1Foolishly do coke baked over a gas jet stove (6)
 2Help a buccaneer’s leader with English on Tuesday (4)
 3Pirate, slashing speed, heads north ahead of Gilbert & Sullivan’s ship (8)
 4Inside, Warhol demonstrated card game with royal straight (6)
 5Falcon sedan runs over peoples’ flowers (10)
 6Casserole filled with a gutted raven served initially to nocturnal birds (4,4)
 8Handwriting experts hog grits (a disorder) then cram slop haphazardly in (13)
13Mariner’s movements reported by wiretapper’s bug to pitching crew (5,5)
15Scanning targets, frisky bear scarfs up some fish close to us (8)
16Brown starter, with fury, knocks back pork serving (8)
18Tortuous pun shreds IT’s data submissions (6)
20Crooked Phil lies about distributed operating system from Warsaw (6)
22Observance of feral tiger spurning gravity (4)

TOM TOCE is a retired FCAS living in New York City and is
a member of the Jeopardy Hall of Fame.

Solutions may be mailed to him at In order to make the solver list, you should send him your solutions by August 2, 2021.

Previous Issue’s Puzzle—Eight Is Enough

 5.CHICAGO—CHIC (“Fashionable”) + AGO (“once upon a time”)
 8.VISTA—VITA (“Resume”) around S (“Socialist”)
 9.REMOVALS—Anagram of “over slam”
12SUGAR—RAG (“Criticize”) + US (“me and my friends”) reversed
14IDEAL—Pun/double definition
15TASK—T (“Tuesday”) + ASK (“Inquire”)
20AREA—Hidden in “bare-assed”
23MEANS—Double definition
29STAR WARS—Anagram of “Starr saw”
30CIVIL—CI + VI + L (Roman numerals for “101” and “6:50”)
 1.MOVE—Hidden in reverse in “people vomit”
 2.DISPOSE—Anagram of “Does sip”
 3.ROADKILL—ROAD (anagram of “Dora”) + K (“A thousand”) + ILL (“sick”)
 4.AIRPORT—Anagram of “pair rot”
 5.CEMENTS—Last part of “inducements”
 6.INVEST – Pun/double definition
 7.ALLEGRO—Anagram of “role Gal,” with a nod to Gal Gadot’s Wonder Woman
10PROMISE—Anagram of “semipro,” for those who approve of “misery” as an anagram indicator; or hidden in “semipro misery” for those who don’t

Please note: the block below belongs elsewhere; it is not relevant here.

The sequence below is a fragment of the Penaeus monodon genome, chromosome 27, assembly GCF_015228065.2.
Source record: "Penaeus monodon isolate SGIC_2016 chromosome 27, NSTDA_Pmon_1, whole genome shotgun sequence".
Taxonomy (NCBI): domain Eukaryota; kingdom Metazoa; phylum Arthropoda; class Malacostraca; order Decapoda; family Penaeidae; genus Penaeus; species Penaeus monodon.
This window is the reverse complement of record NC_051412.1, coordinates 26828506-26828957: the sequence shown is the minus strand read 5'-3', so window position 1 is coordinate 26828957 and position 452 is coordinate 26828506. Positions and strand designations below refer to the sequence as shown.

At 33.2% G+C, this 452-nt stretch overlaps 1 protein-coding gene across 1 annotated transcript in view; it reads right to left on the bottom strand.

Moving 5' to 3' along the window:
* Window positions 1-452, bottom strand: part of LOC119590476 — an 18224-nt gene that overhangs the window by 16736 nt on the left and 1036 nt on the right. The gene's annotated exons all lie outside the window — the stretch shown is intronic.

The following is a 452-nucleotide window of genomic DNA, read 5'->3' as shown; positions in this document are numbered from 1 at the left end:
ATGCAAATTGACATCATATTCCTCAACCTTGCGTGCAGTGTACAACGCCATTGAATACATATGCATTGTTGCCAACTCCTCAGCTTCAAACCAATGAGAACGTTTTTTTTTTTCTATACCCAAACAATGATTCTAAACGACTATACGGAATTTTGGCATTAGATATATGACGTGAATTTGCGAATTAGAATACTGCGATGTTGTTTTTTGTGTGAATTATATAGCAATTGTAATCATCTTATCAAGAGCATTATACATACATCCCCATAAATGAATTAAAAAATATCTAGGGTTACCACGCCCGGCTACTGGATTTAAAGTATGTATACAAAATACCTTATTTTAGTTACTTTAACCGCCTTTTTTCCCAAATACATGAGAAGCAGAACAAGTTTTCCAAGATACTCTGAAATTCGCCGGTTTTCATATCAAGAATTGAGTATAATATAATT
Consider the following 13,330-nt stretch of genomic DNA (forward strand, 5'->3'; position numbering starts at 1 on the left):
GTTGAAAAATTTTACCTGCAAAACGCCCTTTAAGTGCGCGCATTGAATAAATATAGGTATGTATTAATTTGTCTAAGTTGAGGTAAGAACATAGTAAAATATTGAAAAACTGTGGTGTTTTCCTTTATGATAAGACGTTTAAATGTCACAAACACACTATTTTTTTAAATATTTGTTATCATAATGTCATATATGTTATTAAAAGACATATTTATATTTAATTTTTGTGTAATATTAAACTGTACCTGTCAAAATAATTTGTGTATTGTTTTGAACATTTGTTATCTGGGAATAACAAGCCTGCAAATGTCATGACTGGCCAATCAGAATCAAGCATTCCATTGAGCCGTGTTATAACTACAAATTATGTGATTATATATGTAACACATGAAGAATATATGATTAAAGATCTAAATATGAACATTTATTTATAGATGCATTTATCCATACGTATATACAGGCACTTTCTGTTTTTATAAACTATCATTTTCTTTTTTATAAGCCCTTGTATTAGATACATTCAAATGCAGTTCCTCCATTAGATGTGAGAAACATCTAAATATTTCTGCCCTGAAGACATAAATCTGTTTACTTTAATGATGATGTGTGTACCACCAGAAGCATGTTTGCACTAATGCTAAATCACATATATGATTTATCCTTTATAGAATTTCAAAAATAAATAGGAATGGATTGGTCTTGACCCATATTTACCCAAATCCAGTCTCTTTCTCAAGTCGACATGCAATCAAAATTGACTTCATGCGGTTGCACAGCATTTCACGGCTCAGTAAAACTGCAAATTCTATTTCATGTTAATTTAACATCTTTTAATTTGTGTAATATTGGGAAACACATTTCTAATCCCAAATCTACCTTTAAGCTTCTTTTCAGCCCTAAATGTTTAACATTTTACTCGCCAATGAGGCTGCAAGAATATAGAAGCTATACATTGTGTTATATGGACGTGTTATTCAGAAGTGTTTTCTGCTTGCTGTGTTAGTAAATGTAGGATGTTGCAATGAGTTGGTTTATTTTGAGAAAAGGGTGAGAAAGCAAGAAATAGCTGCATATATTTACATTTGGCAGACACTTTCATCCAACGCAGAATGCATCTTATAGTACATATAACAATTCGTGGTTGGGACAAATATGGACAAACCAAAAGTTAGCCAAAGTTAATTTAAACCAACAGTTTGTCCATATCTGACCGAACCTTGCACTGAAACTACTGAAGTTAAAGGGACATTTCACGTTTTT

13RIMMING—(T)RIMMING (“decorating after the first”)
17IMPLICIT—IMP (“Little rascal”) + LICIT (“permitted to be”)
19SCRATCH—Double definition
21REFRAIN—Double definition
22ALLISON—ALL IS ON (“Everything’s a go”) and Allison Williams, who played Marnie on Girls
24ARRIVAL—ARCHRIVAL (“our biggest enemy”)—CH (“chemistry”)
25BEARDS—Anagram of “Bader’s”
28FLEX—FL (“fluid”) + EX (“First flame”)

Quarantine clues

JOHNSON—Pun on Johnson & Johnson (“Single vaccine maker?”)

FOLKLORE—Double definition, with a nod to Taylor Swift’s Grammy-Award winning album

LOCKDOWN—LOCK (“Some hair”) + DOWN (“some more hair”)

NURSE—Anagram of “Unser”

MODERNA—Pun on grade inflation, which turns “An old-fashioned C+” into a “modern A”

ZOOM—ZOO (“madhouse”) + M (“medium”)

NETFLIX—Anagram of “fix lent”

MASK—Hidden in “dogma skips”


Steve Alpert, Anthony Amodeo, Dean Apps, Jack Brauner, Bob Campbell, Lois Cappellano, Laura Crremerius, Jared Dashoff, Todd Dashoff, Mick Diede, Dave Dougherty, Deb Edwards, Phil Gollance, Jason Helbraun, Pete Hepokoski, Catharine Hornby and Bruce Harvey, Paul Ivanovskis, Max Jackson, Ruth Johnson, Eric Klis, Paul Kolell, Ken Kudrak, Steve LaPlant, Ben Lynch, Michael Manos, Dave McGarry, Jon Michelson, Jim Muza, David and Corinne Promislow, Daniel Rhodes, Jay Ripps, Bill Scott, Andrew Shewan, Karen Skoglund, Russell Spinner, Zig Swistunowicz, T. O. C. E. (Josh DenHartog and Sean Donohoe), Betsy and James Uzzell